Loneliness and social isolation are harmful to our health. Research shows that a lack of social connections is as damaging to our health as smoking 15 cigarettes a day (Holt- Lunstad, 2015). Social networks and friendships not only have an impact on reducing the risk of mortality or developing certain diseases, but they also help individuals to recover when they do fall ill (Marmot, 2010)
An intimate and complex connection exists between our emotional and physical health. When we feel low or depressed we are more likely to make less positive choices about our diet and exercise. This is why as practitioners of TCM it is important that we are able to treat the spirit or Shen of our patient as well dealing with the presenting condition. Treating in this way will only help our patients prognosis: A recent article by the BMJ suggests that patients with a more positive outlook will often have better treatment outcomes.
Huge numbers of our patients have been negatively affected by the extensive period of Covid-19 lockdown and this will have impacted on both their physical and mental health. This issue will certainly have been exacerbated by the enforced closures of our clinics which offer a lifeline to so many people.
Our need for social connection is at the heart of what it is to be human. It is as essential to our health and wellbeing as it is to the vitality of our communities and places of work. Prolonged disconnection from social connections gives rise to increased incidences of anxiety, depression and trauma, changes in brain function as well as increased mortality rates. To paraphrase Britney, our loneliness does indeed kill us.
Elderly people, many of whom live alone with fewer social connections, may well have been disproportionately affected by the lockdown. Time and the relaxing of isolation measures will tell what the true toll has been on our elderly patients. They may have been protected from the Covid-19 virus, but at what detriment to other aspects of their health?
Academic research is clear that preventing and alleviating loneliness is vital to enabling older people to remain as independent as possible. Lonely individuals are more likely to visit their GP, have higher use of medication, higher incidence of falls and increased risk factors for long term care (Cohen 2006), undergo early entry into residential or nursing care (Russell et al, 1997) and use accident and emergency services independent of chronic illness (Geller, Janson, McGovern and Valdini, 1999).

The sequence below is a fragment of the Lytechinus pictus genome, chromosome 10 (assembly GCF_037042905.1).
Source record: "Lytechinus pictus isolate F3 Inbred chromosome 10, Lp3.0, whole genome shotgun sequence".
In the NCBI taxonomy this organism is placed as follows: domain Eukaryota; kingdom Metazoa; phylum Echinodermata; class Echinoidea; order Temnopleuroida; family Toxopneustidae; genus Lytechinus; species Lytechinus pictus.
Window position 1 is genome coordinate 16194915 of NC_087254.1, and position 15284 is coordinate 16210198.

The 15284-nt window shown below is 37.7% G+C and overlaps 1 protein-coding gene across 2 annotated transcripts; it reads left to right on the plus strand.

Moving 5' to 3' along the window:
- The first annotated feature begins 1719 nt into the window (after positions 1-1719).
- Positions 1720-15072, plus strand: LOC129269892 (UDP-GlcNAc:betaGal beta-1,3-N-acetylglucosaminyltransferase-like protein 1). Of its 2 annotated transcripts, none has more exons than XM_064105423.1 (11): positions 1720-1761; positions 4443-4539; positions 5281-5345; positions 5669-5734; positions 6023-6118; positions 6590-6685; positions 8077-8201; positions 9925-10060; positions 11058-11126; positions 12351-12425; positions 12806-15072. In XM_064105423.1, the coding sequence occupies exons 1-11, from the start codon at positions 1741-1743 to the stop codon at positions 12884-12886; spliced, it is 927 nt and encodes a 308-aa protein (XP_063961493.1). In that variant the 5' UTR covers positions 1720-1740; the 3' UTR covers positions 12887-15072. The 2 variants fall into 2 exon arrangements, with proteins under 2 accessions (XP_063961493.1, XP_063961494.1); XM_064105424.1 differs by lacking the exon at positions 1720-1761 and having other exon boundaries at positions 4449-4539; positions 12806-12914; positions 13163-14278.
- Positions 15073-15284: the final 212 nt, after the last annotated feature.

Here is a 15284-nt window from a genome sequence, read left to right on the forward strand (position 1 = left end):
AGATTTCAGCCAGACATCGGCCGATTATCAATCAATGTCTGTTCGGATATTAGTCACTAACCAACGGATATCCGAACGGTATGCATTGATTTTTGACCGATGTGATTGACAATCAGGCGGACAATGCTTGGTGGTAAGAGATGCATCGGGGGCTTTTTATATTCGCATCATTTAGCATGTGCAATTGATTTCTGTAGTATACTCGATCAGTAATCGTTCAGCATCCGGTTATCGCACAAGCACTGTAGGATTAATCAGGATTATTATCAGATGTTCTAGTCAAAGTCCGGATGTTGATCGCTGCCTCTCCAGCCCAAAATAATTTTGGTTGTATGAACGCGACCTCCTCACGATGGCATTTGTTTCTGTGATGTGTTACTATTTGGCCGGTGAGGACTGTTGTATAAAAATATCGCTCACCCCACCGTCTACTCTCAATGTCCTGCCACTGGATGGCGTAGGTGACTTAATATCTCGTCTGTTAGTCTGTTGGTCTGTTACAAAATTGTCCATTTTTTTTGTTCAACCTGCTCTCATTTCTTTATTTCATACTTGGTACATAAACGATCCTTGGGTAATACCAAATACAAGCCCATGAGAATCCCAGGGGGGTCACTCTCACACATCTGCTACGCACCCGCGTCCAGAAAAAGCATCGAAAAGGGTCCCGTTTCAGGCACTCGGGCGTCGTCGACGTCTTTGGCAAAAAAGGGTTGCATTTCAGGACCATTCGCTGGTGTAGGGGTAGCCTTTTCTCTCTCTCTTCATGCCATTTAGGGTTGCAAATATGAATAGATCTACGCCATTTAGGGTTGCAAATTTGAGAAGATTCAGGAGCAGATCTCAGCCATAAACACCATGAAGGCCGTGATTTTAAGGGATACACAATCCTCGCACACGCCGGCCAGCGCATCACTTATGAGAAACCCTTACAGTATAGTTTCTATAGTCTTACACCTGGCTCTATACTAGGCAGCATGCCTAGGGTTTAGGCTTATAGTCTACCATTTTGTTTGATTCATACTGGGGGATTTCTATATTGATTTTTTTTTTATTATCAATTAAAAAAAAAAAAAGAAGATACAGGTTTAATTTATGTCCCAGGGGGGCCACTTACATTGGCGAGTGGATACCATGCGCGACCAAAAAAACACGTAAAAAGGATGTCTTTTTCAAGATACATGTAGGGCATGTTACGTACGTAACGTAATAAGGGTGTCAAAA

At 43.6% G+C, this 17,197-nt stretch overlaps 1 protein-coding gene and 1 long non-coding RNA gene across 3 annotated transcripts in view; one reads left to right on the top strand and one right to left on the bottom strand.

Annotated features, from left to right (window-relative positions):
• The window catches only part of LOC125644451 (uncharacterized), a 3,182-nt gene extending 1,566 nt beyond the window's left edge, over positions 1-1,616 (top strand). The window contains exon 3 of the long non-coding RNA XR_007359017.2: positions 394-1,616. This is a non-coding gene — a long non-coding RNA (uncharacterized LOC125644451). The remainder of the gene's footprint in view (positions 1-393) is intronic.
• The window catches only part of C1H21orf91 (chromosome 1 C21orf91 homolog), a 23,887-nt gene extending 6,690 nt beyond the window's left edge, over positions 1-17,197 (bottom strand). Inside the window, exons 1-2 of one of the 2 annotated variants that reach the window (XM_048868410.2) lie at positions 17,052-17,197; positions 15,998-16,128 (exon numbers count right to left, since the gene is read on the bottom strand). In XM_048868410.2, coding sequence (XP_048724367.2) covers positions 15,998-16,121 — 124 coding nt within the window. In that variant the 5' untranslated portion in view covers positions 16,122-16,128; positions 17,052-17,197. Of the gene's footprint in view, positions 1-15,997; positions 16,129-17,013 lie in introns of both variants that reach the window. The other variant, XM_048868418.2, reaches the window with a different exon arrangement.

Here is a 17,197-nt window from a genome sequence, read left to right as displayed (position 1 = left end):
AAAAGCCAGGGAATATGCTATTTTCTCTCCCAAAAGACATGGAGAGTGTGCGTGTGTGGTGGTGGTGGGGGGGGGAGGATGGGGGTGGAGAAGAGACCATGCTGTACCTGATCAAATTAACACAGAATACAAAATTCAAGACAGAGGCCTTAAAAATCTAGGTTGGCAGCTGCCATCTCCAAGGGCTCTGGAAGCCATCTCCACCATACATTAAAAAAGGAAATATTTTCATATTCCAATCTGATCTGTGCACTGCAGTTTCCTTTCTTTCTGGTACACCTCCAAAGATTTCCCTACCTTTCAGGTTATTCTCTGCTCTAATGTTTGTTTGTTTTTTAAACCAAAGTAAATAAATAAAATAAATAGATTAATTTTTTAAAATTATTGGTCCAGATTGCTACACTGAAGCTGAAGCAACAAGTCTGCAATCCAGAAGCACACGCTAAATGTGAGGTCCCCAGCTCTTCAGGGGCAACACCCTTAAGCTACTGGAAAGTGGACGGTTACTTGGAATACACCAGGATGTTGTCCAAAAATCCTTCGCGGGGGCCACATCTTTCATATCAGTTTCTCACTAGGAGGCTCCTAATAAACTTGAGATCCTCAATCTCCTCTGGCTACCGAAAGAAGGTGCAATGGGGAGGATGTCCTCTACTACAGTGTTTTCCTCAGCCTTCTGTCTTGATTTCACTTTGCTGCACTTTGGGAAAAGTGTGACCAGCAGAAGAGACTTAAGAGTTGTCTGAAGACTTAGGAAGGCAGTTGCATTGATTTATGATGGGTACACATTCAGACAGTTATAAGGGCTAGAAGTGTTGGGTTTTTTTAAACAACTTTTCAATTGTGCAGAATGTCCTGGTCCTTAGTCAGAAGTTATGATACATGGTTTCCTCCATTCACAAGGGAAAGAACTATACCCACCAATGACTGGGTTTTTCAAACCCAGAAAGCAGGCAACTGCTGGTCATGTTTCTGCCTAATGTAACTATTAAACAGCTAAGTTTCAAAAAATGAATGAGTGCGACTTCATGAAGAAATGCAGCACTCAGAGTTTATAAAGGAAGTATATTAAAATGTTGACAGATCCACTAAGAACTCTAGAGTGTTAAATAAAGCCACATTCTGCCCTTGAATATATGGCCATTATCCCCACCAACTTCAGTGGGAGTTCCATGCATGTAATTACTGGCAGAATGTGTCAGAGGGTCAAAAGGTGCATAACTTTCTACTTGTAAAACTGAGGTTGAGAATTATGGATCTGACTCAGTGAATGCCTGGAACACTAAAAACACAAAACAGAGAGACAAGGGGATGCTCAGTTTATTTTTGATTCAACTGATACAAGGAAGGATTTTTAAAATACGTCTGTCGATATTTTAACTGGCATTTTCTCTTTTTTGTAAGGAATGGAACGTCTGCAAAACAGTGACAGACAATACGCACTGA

When our patients return to our clinics many will require additional support with issues such as anxiety and trauma in addition to their usual presenting conditions. As practitioners of TCM it is essential that in addition to ensuring our practices meet new and potentially more stringent post-lockdown safety standards, that we equip ourselves with the skills necessary to deal with the side effects of loneliness.
Learn how to support emotional well being in your clinic and from afar:
These two courses are offered with a discount for the month of June.
- Shen Points and Their Clinical Application by Dr. Yair Maimon PhD OMD Ac.
- Deepen your understanding of Shen acupuncture points and the way to use them clinically.
- Discover the deep alchemy underlying the meridians.
- Treat Shen disorders such as insomnia and depression with greater confidence and through deeper understanding.
Emotional Healing in the Way of Wang Fengyi by Laurie Regan, ND, PhD
- Describe the historical development of the Wang Fengyi emotional healing system in China and the West.
- Define the twelve characters forming the foundation of the Wang Fengyi system.
- Discuss the central role of Xiao and Ti in healing chronic disease.
- Describe the development and release of disease patterns according to the 5-element system of Wang Fengyi.
- Recount case studies of individuals undertaking “true nature” group work.